The appearance of a promotion, without actually changing job responsibilities or pay packet, can also be a much cheaper way to offer junior members of staff a benefit or perk having to foot the bill.

This is an example of ‘quiet hiring’, a workplace phrase that was popularised on TikTok earlier this year. In it, the employee is given more job responsibilities without an accompanying pay rise.

The approach is not without pitfalls, however. Asking more from employees without awarding an level of remuneration could lead staff to feel overworked and more likely to look for an alternative job role.

According to Janine, Startups are most likely to fall into the trap of blowing up their business titles to feed employee egos.

In a scaling company, where budgets might be tighter than most, advertising a specialist job role such as Head of Data can be an effective tactic for poaching talent from larger corporations without needing to offer competitive compensation

When the job bubble bursts

While a dressed-up job title might bring short-term benefits to employers, business owners shouldn’t be blind to the drawbacks. An influx of senior-sounding workers entering the market without the experience or skills to match spells trouble for long-term recruitment.

Amongst the risks, job hunters may be hired for a position they aren’t qualified for, increasing the risk of managers experiencing hiring regret.

Then there are those who might be put off by a lofty-sounding job listing they feel unqualified for. According to Data People, job ads that use the title of ‘senior’ incorrectly can see a 39% decrease in applicants.

Job title inflation can also generate a sense of unfairness and inequality within the workplace. If employees think their colleagues are being unfairly rewarded over them, this will lower staff morale and invite workplace conflict.

“Job title inflation can actually damage Gen-Z’s current job satisfaction, as well as their future progression prospects,” says Janine.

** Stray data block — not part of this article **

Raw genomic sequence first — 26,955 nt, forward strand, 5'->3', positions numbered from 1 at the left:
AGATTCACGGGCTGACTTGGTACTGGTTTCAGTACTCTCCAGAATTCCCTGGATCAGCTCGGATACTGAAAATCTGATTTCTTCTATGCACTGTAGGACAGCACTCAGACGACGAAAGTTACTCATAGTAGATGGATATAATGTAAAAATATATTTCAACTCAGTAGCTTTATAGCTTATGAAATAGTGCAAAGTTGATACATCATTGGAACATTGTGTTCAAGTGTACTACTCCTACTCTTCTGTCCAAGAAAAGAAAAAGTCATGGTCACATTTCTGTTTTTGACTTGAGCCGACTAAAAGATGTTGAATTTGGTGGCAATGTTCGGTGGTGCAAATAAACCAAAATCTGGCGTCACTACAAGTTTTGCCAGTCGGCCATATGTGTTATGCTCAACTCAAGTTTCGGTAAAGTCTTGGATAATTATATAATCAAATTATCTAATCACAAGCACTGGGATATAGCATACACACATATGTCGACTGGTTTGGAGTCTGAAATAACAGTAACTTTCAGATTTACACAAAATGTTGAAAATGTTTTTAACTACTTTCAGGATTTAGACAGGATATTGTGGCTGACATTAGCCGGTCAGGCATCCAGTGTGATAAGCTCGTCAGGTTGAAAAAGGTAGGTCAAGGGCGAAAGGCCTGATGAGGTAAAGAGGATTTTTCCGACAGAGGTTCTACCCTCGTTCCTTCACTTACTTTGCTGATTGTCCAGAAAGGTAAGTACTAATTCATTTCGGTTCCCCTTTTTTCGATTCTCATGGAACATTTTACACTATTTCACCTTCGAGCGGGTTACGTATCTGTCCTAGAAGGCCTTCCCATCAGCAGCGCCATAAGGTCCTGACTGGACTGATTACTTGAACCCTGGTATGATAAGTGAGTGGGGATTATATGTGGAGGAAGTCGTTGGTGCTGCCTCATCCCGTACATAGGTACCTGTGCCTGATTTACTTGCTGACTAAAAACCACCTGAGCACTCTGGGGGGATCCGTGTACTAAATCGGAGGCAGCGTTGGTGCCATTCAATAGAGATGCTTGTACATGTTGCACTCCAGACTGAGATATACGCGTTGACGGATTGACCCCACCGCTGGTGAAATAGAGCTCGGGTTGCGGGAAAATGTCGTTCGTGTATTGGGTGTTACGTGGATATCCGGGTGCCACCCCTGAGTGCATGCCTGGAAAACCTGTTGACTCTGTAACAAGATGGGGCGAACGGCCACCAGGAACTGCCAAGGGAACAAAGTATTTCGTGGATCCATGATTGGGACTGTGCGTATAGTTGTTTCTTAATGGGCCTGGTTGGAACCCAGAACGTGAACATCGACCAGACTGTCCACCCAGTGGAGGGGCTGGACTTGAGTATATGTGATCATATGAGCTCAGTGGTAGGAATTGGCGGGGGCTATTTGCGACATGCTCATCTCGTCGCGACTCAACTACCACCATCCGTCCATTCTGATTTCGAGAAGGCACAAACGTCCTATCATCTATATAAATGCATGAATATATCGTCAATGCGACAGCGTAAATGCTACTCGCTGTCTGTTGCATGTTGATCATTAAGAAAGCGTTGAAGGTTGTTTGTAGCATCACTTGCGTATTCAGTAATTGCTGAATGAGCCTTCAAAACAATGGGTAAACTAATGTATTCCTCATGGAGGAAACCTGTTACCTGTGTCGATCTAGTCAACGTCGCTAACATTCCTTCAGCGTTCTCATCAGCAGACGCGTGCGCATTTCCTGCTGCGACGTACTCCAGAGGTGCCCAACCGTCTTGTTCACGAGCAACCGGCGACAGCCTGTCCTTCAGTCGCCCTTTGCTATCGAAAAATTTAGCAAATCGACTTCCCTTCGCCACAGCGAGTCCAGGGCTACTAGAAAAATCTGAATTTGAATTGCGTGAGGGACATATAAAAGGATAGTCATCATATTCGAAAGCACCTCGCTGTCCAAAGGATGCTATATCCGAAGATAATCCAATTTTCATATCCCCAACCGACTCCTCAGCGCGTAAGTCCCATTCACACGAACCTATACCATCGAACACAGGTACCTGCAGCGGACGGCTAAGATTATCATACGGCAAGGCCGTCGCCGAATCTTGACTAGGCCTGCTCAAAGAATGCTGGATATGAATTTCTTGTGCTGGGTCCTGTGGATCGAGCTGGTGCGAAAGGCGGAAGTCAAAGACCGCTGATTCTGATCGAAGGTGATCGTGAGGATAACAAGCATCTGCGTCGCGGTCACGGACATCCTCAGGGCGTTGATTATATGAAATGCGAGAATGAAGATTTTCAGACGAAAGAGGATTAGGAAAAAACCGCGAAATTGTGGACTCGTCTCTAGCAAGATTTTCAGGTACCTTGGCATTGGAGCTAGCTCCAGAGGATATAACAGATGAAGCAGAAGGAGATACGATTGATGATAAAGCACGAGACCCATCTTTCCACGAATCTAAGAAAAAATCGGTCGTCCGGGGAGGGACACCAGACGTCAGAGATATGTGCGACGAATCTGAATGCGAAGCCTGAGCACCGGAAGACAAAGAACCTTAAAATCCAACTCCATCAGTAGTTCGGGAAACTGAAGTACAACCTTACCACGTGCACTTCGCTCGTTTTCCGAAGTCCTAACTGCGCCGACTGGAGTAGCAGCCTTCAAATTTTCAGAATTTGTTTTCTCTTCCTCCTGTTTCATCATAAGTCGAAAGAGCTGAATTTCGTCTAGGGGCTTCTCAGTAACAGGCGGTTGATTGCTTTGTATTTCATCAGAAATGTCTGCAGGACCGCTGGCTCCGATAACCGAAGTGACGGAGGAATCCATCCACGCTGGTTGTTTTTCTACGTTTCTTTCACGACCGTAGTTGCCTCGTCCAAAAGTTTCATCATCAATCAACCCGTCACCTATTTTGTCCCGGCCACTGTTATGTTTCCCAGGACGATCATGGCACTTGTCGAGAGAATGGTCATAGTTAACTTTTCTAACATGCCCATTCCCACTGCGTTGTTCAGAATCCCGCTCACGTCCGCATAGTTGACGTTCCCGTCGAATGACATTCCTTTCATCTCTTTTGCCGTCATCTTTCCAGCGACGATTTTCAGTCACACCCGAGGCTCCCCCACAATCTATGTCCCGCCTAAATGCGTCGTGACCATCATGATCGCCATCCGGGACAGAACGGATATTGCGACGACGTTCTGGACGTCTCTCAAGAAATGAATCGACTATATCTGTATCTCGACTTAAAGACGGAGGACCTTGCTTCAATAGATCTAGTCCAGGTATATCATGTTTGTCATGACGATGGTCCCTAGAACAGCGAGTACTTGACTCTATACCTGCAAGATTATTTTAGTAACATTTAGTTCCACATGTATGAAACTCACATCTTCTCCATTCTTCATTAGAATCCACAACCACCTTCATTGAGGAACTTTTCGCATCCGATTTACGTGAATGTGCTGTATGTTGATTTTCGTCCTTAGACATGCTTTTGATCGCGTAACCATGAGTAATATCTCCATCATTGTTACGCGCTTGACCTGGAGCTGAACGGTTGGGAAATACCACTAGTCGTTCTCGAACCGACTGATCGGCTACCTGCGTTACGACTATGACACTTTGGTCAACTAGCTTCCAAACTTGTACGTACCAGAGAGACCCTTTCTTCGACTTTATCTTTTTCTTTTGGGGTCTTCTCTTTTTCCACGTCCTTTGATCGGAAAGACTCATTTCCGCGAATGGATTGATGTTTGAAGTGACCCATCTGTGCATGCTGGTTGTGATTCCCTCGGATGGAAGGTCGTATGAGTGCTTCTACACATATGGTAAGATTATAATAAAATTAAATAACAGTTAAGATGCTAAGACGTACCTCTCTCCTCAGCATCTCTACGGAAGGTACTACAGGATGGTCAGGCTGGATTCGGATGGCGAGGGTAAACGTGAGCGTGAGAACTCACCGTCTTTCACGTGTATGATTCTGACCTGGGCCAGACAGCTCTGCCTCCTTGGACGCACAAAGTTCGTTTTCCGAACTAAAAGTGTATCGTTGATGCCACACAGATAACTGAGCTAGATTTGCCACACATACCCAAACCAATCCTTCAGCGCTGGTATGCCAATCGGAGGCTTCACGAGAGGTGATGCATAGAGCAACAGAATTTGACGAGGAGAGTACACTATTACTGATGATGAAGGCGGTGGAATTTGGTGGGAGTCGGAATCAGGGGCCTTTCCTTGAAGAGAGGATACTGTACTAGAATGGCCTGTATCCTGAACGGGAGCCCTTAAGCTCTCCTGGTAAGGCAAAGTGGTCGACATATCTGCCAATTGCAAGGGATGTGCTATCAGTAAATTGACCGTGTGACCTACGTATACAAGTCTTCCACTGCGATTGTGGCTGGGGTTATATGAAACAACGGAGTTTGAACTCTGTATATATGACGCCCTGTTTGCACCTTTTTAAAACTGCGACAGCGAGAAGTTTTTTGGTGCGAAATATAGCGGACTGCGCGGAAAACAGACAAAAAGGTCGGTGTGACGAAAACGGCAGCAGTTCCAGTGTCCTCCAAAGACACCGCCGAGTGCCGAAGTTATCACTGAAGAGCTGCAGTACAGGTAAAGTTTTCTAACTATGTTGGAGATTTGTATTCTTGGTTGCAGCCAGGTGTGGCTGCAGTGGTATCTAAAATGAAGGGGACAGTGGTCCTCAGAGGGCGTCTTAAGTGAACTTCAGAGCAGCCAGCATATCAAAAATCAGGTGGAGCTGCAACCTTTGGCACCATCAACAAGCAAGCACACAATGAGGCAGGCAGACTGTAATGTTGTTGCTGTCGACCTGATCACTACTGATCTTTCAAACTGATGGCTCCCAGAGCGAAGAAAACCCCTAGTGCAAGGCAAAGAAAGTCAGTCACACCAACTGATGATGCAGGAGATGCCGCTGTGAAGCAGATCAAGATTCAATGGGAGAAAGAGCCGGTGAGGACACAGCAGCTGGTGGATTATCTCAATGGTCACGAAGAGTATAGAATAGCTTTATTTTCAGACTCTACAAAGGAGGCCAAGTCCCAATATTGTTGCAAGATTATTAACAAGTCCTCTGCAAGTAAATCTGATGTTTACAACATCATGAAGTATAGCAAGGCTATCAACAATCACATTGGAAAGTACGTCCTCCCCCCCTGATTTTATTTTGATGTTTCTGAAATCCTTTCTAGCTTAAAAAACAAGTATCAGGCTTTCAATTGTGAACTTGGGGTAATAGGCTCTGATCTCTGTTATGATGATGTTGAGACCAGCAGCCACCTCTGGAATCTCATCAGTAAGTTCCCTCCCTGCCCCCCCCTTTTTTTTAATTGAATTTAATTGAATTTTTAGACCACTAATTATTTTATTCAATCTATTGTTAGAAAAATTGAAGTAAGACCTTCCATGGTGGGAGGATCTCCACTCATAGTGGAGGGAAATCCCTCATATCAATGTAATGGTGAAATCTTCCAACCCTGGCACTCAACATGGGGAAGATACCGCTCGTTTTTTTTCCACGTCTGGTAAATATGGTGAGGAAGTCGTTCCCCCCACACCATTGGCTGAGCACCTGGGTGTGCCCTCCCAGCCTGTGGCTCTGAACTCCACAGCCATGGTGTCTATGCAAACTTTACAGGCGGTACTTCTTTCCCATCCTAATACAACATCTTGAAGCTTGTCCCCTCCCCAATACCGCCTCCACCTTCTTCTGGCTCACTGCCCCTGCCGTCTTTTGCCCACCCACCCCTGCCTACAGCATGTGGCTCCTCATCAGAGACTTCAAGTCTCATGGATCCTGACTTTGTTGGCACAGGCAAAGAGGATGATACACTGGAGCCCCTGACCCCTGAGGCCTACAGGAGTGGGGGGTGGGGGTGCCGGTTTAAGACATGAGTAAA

For the company, this will make it difficult to know who is actually responsible for what, leading to inefficiencies which negatively impact organisational culture.

Employers must resist the temptation to bend to employees and begin slapping a ‘senior manager’ title on newly-graduated workers. Doing so will only shoot their employees, present and future, in the foot.

Instead, managers can compromise by adopting a transparent leadership style, where the promotional pipeline and rewards system is clearly laid out for all staff to understand.

By knowing what is needed to reach the next rung of the corporate ladder, mid-level and junior workers will understand the level of skill and expertise required to reach a senior position, and how they can earn the title with hard work and management support.

Inflated job titles aren’t the only problem muddling today’s recruitment teams. Learn about 7 more mistakes to avoid on job adverts in 2023.

Written by:
Helena Young
Helena is Lead Writer at Startups. As resident people and premises expert, she's an authority on topics such as business energy, office and coworking spaces, and project management software. With a background in PR and marketing, Helena also manages the Startups 100 Index and is passionate about giving early-stage startups a platform to boost their brands. From interviewing Wetherspoon's boss Tim Martin to spotting data-led working from home trends, her insight has been featured by major trade publications including the ICAEW, and news outlets like the BBC, ITV News, Daily Express, and HuffPost UK.